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Opinions of Monday, 24 May 2021

Columnist: Rockson Adofo

Are Ghanaian chiefs partly blamable for the devastating galamsey going on in Ghana?

File photo of a galamsey site File photo of a galamsey site

Who is to be blamed for the ongoing increased devastating surface and alluvial mining activities in Ghana?

Whether the activities are illegal or not, could the traditional chiefs in areas seeing intensive galamsey activities not be partly blamed for the havoc wreaked on the water bodies, fertile and arable lands and the forests?

Are the traditional chiefs not the custodians of the lands? Are they not responsible for ensuring that anything that has the potential to adversely affect the collective safety and protection of their subjects does not take place on their cadastral land?

If water bodies and arable lands and forests are wantonly being destroyed on their land by greedy and merciless surface miners to the obvious detriment of their subjects, should they not voice out against it?

Could they not register their dissatisfaction with the destructive activities of the miners by calling the attention of the government to it even if the government has sanctioned the mining in the area?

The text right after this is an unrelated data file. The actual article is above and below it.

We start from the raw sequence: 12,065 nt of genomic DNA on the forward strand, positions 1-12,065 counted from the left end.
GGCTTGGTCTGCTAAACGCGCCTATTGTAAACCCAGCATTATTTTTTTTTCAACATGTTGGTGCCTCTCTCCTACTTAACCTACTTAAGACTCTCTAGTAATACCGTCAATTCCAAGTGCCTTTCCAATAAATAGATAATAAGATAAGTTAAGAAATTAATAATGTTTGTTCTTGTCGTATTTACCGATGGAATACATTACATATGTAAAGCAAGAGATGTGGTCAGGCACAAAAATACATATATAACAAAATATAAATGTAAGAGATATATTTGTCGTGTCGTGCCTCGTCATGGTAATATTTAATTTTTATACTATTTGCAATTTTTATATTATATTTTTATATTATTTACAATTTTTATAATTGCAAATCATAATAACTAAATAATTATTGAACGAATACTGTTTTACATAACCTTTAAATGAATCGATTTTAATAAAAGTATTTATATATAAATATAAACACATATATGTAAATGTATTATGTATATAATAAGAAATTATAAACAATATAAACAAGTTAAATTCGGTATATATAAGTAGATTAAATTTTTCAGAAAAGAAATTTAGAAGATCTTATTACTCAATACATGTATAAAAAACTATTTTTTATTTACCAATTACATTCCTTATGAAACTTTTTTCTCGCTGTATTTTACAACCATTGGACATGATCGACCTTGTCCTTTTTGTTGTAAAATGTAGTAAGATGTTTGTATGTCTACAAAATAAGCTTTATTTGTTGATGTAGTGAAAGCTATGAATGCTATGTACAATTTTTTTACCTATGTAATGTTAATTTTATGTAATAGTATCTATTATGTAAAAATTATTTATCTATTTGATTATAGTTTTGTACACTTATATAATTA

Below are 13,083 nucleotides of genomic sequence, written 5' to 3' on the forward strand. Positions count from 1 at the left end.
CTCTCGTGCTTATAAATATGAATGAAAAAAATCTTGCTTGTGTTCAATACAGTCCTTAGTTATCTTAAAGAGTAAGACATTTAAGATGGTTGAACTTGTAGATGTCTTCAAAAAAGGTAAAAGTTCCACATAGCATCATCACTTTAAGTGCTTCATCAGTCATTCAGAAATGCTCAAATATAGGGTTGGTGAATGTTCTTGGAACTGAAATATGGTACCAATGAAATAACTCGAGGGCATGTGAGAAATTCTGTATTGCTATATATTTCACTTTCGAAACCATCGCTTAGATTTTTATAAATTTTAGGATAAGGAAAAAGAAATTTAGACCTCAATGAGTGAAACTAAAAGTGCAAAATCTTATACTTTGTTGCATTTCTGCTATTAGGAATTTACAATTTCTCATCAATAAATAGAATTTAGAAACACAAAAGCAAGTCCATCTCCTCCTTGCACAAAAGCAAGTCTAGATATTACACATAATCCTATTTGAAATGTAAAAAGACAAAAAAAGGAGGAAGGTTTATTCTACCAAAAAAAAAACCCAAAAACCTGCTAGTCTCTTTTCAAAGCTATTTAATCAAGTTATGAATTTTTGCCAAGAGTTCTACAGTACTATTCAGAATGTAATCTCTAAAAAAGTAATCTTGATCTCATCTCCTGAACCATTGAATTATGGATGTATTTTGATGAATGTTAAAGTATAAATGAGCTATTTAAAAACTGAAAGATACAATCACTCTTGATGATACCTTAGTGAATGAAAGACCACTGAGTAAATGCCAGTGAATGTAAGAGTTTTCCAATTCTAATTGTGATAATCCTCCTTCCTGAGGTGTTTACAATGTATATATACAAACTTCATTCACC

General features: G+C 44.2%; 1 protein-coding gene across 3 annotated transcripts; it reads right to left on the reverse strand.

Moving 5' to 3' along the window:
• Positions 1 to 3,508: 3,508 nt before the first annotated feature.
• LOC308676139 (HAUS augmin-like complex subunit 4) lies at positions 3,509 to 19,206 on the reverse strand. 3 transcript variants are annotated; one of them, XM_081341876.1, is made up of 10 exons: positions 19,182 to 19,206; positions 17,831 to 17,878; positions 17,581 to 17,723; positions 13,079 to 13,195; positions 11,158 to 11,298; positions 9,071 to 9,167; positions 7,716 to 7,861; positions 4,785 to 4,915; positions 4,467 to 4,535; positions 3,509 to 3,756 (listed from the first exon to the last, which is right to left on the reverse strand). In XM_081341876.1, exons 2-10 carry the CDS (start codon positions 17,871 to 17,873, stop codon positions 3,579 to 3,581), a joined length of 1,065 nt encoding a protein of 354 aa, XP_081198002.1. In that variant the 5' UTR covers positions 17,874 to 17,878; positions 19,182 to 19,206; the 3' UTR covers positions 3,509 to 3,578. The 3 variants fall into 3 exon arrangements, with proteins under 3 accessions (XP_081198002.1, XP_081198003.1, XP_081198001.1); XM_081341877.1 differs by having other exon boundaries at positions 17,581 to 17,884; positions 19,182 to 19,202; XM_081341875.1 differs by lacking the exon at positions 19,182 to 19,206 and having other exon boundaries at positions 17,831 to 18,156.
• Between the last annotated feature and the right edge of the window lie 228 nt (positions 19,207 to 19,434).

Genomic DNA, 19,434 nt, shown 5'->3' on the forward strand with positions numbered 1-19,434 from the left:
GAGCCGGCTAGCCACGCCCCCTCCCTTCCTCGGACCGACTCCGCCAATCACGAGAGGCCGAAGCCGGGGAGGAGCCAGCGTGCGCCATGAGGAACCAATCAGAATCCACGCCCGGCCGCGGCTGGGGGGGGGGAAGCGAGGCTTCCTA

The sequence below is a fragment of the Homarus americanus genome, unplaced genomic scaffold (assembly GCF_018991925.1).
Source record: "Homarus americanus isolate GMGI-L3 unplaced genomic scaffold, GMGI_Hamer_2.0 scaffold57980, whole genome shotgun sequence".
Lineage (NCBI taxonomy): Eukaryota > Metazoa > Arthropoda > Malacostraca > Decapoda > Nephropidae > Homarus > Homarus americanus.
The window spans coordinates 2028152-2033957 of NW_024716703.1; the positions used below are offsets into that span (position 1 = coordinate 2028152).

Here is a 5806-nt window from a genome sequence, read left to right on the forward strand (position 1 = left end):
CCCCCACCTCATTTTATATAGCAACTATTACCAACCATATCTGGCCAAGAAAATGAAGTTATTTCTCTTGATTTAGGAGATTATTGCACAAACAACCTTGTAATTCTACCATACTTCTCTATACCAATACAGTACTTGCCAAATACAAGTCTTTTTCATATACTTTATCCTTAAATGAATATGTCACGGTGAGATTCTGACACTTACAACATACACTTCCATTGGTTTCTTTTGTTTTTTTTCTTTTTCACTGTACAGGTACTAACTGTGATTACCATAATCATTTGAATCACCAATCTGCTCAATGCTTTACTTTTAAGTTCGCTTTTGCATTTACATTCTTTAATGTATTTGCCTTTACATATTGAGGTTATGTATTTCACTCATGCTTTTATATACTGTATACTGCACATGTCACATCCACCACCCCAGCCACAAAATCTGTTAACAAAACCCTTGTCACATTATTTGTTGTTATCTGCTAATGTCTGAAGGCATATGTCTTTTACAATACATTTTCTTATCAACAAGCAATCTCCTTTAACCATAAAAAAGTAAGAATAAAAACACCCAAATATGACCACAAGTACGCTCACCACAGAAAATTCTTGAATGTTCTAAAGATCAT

Does silence not mean consent? Therefore, if a chief watches while his land, water bodies on his land and other precious commodities of collective benefit to his subjects are being destroyed by outsiders in search of wealth at the expense of his subjects, is he not equally culpable of the harm being caused?

What at all are the reasons for electing chiefs to rule their people? What are their duties, if I should reframe the question? Could they not intervene to prevent the damage being done to their environment, especially when such damages are illegally being caused?

Will a chief who sit nonchalantly or connive with others to bring about the destruction of the riches of his land not count as a wicked, irresponsible and unworthy leader? Does it matter if such an irresponsible chief is insulted to his face or behind his back, irrespective of his highly elevated position?

If he were wise, responsible and care about his people, would he supervise the destruction of his land or keep mute when his land comes under such heavy devastation by unscrupulously myopic greedy Ghanaians and their foreign accomplices?

Any chief that behaves that irresponsibly, watching without taking any action when his land and water bodies on his land have come under that massively irredeemable devastation as seen to be done by the ongoing galamsey activities in Ghana, should count himself a failure hence unfit for his position.

Chiefs who sit down doing nothing while their lands and people suffer because of galamsey, should count themselves as misfits and deserve to be told off by the irate youths however they deem it fit.